I'm going to drive the motors on the pots with a PIC circuit, but I don't have that circuit put together yet (it's not really material to the discussion anyway, and I think I can figure that part out on my own).

    Any ideas anybody had for those other pots would be greatly appreciated!

    Thanks,

    jr
     
  4. floomdoggle

    Senior Member

    Sep 1, 2008
    217
    2
    No, the required pots in the circuit are required. Paralleing, or in series, will change the parameters of the circuit. Each component is in the circuit to produce the output in a very certain way. Even the manufacturer of each component must be the same. Otherwise, you will not get the same effect. Unlees you are only experimenting, then disregard this post.
    Dan
     
  5. beenthere

    Retired Moderator

    Apr 20, 2004
    15,815
    282
    There are a couple of instances where a 20K pot would have no negative effect on circuit operation, but not enough to make comprehensive replacement possible.

    You either need to get matching values or redesign sections of the circuit to work with 20K.
     
  6. Calphool

    Thread Starter New Member

    Dec 13, 2008
    6
    0
    Floomdoggle:

    If this were a digital circuit, maybe I'd agree, but I think there's some room for flexibility here. This is a DIY analog music synthesizer circuit (there are two circuits in the schematic -- a digital one that has nothing to do with any of this, and an analog one that makes the sound).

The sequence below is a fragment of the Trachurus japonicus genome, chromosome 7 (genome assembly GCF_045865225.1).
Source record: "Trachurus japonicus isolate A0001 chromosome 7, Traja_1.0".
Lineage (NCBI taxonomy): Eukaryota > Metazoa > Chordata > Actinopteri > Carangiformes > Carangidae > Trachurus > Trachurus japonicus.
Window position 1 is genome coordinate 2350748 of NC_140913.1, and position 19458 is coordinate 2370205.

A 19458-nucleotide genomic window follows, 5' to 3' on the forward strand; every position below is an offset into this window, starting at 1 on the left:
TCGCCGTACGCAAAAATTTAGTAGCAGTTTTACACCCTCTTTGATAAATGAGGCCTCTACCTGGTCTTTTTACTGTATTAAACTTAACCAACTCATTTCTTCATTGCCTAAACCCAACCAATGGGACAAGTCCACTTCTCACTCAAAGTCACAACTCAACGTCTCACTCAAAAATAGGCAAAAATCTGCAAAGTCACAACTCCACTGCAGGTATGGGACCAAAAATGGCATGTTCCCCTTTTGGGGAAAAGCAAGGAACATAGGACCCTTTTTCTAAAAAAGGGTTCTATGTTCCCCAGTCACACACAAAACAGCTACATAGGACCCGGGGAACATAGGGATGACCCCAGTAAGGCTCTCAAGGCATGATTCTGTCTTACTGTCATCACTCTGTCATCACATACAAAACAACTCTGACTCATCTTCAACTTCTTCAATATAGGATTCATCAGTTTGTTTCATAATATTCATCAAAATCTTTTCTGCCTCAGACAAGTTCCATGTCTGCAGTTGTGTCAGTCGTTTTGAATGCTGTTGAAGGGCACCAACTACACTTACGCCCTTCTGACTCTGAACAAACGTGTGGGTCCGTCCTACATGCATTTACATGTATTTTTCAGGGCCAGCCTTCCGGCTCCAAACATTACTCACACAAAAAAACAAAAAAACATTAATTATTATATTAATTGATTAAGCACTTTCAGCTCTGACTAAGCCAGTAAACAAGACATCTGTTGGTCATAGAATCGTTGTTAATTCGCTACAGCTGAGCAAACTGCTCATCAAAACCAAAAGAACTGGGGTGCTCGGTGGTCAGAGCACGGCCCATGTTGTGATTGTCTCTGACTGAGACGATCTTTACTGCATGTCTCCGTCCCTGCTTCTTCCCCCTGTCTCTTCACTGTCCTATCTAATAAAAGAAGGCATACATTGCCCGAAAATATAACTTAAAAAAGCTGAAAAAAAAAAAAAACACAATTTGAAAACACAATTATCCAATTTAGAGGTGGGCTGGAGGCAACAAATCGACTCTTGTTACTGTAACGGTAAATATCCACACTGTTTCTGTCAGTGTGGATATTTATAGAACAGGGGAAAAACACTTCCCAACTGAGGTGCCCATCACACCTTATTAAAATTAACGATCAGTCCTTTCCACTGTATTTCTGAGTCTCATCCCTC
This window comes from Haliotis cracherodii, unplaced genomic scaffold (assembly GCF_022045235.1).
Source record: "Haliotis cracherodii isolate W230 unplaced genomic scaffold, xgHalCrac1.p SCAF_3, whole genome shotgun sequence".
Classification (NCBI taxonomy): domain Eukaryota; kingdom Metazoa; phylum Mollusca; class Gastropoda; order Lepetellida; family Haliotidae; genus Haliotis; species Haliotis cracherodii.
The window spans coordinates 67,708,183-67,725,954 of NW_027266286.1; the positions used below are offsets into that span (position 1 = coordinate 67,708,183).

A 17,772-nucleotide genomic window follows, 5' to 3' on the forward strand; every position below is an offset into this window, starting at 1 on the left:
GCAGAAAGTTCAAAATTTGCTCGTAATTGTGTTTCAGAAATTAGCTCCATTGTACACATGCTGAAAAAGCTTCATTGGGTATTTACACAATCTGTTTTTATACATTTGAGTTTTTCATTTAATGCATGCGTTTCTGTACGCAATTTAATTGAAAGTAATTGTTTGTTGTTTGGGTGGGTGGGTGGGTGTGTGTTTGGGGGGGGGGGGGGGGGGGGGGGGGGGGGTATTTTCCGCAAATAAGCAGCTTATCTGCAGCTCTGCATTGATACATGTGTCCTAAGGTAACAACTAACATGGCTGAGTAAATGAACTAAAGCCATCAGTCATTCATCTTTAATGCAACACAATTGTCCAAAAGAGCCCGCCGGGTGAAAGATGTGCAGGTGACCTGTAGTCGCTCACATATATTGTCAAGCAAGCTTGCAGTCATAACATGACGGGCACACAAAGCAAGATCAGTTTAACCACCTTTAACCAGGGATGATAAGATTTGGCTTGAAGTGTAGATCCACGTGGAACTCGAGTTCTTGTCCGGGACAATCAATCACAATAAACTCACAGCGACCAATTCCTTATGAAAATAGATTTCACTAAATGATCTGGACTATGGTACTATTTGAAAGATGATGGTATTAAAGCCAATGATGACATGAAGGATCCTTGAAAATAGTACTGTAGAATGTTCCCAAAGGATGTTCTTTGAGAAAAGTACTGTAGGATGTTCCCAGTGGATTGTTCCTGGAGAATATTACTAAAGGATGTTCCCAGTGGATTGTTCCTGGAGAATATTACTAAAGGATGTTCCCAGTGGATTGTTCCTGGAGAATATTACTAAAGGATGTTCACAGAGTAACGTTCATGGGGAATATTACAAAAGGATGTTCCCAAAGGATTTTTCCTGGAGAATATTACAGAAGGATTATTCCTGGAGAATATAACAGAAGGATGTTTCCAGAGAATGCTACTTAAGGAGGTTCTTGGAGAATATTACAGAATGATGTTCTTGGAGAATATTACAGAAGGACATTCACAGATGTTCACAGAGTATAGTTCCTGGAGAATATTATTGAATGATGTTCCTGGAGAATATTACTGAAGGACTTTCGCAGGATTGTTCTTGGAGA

According to what I read about resisters, when they're wired in parallel, you get a resistance value using this equation:

    R = 1 / (1/R1 + 1/R2 + 1/R3....1/Rn)

    So, if that's the case, if I take a 20k pot (the motorized one I can get cheaply), and wire it in parallel with a 20k fixed resistor of the appropriate power rating, then I get a resistance curve that looks like this:

    http://www.box.net/shared/qgdl3j6s9n

    The black line represents what the line would look like if I had ganged 2 20k pots together in parallel. However, I can't do that for mechanical reasons. So, the blue line represents what the curve looks like if I just use a fixed 20k resistor instead. That should be tolerable for the 10k pots in the schematic (it won't be perfectly straight, but it should be "reasonable"). However, when I try anything similar with the pots of other values, I get unusable curves (they approach a right angle, which obviously would be very disconcerting if you were trying to use those knobs... they'd do nothing, until they got to the bend in the curve, and then they'd change almost instantaneously to the opposite extreme).